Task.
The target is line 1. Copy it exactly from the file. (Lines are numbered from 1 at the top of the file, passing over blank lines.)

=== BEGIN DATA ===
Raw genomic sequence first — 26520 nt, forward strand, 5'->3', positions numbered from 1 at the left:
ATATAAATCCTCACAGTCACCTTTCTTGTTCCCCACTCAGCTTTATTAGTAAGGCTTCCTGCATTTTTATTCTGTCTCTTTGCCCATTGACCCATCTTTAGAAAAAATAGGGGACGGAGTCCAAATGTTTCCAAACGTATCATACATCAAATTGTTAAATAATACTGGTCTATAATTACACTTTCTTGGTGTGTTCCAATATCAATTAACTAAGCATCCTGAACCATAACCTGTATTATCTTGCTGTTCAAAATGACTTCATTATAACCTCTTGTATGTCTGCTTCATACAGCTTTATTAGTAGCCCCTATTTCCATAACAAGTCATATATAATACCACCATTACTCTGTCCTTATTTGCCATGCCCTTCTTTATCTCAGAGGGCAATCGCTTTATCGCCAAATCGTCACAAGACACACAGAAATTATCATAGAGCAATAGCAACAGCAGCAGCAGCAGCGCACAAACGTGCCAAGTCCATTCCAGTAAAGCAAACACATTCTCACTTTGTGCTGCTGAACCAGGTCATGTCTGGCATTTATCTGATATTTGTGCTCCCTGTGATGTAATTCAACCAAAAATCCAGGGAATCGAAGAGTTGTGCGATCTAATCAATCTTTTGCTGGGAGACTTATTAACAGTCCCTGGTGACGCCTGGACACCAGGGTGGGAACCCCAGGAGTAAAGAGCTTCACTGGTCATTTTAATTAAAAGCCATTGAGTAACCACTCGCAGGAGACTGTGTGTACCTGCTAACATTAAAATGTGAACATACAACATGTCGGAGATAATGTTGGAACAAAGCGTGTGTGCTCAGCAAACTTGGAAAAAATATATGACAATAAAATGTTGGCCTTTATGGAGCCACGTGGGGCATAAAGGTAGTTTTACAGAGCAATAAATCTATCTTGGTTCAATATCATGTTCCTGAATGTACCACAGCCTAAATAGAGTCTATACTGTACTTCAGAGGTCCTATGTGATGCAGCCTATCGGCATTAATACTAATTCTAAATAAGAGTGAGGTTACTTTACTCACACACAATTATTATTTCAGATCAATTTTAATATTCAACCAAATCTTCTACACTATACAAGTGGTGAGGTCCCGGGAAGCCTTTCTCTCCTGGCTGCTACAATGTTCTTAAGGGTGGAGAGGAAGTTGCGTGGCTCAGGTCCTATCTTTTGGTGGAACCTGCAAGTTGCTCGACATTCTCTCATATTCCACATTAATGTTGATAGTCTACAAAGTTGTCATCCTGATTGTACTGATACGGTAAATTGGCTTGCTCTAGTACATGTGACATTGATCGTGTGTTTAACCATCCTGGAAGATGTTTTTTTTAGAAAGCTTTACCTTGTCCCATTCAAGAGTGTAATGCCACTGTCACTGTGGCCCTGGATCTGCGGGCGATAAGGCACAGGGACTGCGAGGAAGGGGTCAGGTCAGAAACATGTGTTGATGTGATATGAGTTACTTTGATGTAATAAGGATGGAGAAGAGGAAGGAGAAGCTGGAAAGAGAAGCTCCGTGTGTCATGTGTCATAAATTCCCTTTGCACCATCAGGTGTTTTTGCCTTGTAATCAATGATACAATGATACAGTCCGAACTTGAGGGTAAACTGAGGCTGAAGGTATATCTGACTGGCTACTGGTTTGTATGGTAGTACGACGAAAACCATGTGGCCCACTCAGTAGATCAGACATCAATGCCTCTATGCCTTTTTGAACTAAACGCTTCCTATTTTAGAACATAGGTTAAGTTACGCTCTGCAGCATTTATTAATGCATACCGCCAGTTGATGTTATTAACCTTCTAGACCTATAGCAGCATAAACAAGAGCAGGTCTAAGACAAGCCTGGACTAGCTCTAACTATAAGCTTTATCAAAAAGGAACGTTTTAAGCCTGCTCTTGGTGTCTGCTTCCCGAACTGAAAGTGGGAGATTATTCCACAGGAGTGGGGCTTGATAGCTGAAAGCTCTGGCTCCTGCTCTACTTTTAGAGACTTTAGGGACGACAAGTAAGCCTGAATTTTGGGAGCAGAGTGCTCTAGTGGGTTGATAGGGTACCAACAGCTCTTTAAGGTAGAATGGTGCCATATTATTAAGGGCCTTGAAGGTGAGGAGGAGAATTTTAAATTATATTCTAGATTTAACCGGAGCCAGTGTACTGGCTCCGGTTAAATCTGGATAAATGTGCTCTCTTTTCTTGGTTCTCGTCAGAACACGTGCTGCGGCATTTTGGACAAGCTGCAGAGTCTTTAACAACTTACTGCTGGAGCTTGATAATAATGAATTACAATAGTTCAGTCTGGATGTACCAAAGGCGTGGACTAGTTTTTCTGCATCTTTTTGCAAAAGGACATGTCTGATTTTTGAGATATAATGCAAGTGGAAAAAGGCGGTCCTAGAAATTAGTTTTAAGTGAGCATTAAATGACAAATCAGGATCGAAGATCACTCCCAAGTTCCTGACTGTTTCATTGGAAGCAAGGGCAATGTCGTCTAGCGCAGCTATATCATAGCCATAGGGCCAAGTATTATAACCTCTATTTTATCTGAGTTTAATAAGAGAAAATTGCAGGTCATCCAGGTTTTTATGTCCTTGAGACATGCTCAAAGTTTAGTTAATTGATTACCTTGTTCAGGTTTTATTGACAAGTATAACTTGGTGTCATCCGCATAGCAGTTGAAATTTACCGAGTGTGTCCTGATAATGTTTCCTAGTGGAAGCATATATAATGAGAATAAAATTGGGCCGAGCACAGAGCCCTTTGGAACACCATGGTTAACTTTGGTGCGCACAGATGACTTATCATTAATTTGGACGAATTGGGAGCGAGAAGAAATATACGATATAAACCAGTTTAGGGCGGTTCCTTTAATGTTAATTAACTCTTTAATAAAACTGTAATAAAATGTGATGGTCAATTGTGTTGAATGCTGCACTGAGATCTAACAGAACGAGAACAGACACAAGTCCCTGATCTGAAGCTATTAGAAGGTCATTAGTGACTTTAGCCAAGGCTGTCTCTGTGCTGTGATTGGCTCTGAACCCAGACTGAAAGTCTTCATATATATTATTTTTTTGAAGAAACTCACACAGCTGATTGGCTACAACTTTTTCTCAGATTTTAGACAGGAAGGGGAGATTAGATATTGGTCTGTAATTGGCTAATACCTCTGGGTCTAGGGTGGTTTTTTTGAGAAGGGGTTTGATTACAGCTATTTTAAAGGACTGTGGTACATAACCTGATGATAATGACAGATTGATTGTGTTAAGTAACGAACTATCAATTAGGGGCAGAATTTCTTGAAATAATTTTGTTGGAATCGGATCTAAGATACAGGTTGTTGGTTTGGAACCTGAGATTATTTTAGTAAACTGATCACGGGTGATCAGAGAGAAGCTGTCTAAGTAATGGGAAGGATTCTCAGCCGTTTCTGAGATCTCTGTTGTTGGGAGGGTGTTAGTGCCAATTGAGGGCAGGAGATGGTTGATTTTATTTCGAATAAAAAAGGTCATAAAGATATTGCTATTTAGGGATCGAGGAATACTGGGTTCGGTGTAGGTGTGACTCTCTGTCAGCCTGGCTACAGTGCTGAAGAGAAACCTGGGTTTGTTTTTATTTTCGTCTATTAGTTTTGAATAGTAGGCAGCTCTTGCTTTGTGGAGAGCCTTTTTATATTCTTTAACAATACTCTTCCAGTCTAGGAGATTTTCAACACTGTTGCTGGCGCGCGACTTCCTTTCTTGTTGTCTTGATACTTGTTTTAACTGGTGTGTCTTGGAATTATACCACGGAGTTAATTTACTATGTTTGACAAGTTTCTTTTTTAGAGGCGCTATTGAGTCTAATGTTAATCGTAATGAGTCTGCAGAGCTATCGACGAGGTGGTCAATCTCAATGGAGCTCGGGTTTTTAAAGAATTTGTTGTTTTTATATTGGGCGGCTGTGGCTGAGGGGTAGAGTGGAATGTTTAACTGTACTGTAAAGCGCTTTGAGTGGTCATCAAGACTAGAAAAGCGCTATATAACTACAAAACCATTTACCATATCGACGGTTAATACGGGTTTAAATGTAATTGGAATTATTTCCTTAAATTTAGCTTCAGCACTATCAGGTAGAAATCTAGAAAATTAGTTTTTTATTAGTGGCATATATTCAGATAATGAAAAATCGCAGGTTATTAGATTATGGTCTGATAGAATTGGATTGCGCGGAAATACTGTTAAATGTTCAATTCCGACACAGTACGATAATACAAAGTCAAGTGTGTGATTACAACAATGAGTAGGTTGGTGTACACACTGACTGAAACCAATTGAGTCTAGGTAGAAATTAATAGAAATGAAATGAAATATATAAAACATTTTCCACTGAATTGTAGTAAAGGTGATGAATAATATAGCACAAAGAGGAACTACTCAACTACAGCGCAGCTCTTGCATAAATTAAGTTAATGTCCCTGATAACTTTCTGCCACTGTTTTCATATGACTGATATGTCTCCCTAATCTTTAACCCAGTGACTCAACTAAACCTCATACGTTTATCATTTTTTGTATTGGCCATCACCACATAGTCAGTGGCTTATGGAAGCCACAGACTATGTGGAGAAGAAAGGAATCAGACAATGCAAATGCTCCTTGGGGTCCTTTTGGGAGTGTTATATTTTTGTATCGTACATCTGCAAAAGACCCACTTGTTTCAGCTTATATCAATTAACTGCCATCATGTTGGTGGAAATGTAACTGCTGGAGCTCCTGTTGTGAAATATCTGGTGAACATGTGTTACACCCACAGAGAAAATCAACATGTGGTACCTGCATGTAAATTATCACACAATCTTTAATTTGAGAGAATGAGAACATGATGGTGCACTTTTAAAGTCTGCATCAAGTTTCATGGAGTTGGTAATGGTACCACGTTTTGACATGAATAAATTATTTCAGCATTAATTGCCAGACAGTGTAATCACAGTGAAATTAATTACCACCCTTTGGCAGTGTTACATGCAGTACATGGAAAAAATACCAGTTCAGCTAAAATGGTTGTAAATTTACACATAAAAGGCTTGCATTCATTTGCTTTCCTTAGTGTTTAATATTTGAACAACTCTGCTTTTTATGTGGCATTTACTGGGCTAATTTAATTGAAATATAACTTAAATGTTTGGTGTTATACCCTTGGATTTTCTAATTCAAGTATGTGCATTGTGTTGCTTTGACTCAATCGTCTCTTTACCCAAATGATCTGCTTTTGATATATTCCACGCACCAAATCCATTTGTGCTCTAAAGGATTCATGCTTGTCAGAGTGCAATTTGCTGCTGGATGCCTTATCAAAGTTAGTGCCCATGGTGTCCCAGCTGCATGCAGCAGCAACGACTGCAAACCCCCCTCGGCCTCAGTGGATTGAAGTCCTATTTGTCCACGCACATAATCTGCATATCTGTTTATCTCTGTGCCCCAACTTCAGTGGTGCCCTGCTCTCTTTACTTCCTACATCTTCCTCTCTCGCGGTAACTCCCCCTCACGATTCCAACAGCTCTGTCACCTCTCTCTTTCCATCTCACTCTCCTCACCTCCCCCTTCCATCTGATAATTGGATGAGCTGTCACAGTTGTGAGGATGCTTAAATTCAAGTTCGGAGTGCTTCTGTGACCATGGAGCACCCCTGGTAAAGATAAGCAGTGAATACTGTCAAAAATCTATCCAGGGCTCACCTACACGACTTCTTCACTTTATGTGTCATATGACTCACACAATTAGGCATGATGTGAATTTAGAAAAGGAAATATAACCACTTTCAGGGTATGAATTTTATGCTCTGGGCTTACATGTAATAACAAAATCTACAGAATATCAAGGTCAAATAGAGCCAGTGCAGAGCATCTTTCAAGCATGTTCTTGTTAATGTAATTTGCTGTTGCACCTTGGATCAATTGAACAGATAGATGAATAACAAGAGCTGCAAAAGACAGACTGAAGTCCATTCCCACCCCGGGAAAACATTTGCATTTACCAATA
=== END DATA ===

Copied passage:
Raw genomic sequence first — 26520 nt, forward strand, 5'->3', positions numbered from 1 at the left: